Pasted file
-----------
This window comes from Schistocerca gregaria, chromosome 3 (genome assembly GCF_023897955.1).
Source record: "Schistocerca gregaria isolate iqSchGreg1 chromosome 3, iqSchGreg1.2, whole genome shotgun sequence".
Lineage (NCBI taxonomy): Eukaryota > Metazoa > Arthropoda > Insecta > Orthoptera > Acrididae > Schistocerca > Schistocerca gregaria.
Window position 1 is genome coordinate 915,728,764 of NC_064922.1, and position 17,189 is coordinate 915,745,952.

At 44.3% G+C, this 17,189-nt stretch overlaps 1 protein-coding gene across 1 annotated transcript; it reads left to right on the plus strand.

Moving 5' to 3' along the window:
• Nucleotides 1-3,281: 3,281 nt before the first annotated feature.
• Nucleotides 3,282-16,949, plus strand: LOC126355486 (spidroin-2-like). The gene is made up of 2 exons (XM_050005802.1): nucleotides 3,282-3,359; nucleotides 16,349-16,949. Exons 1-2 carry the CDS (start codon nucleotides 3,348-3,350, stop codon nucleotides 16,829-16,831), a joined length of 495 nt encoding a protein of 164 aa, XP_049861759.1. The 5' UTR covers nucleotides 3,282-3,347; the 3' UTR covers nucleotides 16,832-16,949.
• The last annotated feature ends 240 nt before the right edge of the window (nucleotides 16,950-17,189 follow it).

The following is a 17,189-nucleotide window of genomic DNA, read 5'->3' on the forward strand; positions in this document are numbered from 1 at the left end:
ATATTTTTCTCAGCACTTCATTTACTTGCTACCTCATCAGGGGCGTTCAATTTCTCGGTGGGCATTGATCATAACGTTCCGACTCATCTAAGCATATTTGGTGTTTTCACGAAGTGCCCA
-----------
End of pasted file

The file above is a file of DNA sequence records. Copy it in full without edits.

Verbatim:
This window comes from Schistocerca gregaria, chromosome 3 (genome assembly GCF_023897955.1).
Source record: "Schistocerca gregaria isolate iqSchGreg1 chromosome 3, iqSchGreg1.2, whole genome shotgun sequence".
Lineage (NCBI taxonomy): Eukaryota > Metazoa > Arthropoda > Insecta > Orthoptera > Acrididae > Schistocerca > Schistocerca gregaria.
Window position 1 is genome coordinate 915,728,764 of NC_064922.1, and position 17,189 is coordinate 915,745,952.

At 44.3% G+C, this 17,189-nt stretch overlaps 1 protein-coding gene across 1 annotated transcript; it reads left to right on the plus strand.

Moving 5' to 3' along the window:
• Nucleotides 1-3,281: 3,281 nt before the first annotated feature.
• Nucleotides 3,282-16,949, plus strand: LOC126355486 (spidroin-2-like). The gene is made up of 2 exons (XM_050005802.1): nucleotides 3,282-3,359; nucleotides 16,349-16,949. Exons 1-2 carry the CDS (start codon nucleotides 3,348-3,350, stop codon nucleotides 16,829-16,831), a joined length of 495 nt encoding a protein of 164 aa, XP_049861759.1. The 5' UTR covers nucleotides 3,282-3,347; the 3' UTR covers nucleotides 16,832-16,949.
• The last annotated feature ends 240 nt before the right edge of the window (nucleotides 16,950-17,189 follow it).

The following is a 17,189-nucleotide window of genomic DNA, read 5'->3' on the forward strand; positions in this document are numbered from 1 at the left end:
ATATTTTTCTCAGCACTTCATTTACTTGCTACCTCATCAGGGGCGTTCAATTTCTCGGTGGGCATTGATCATAACGTTCCGACTCATCTAAGCATATTTGGTGTTTTCACGAAGTGCCCA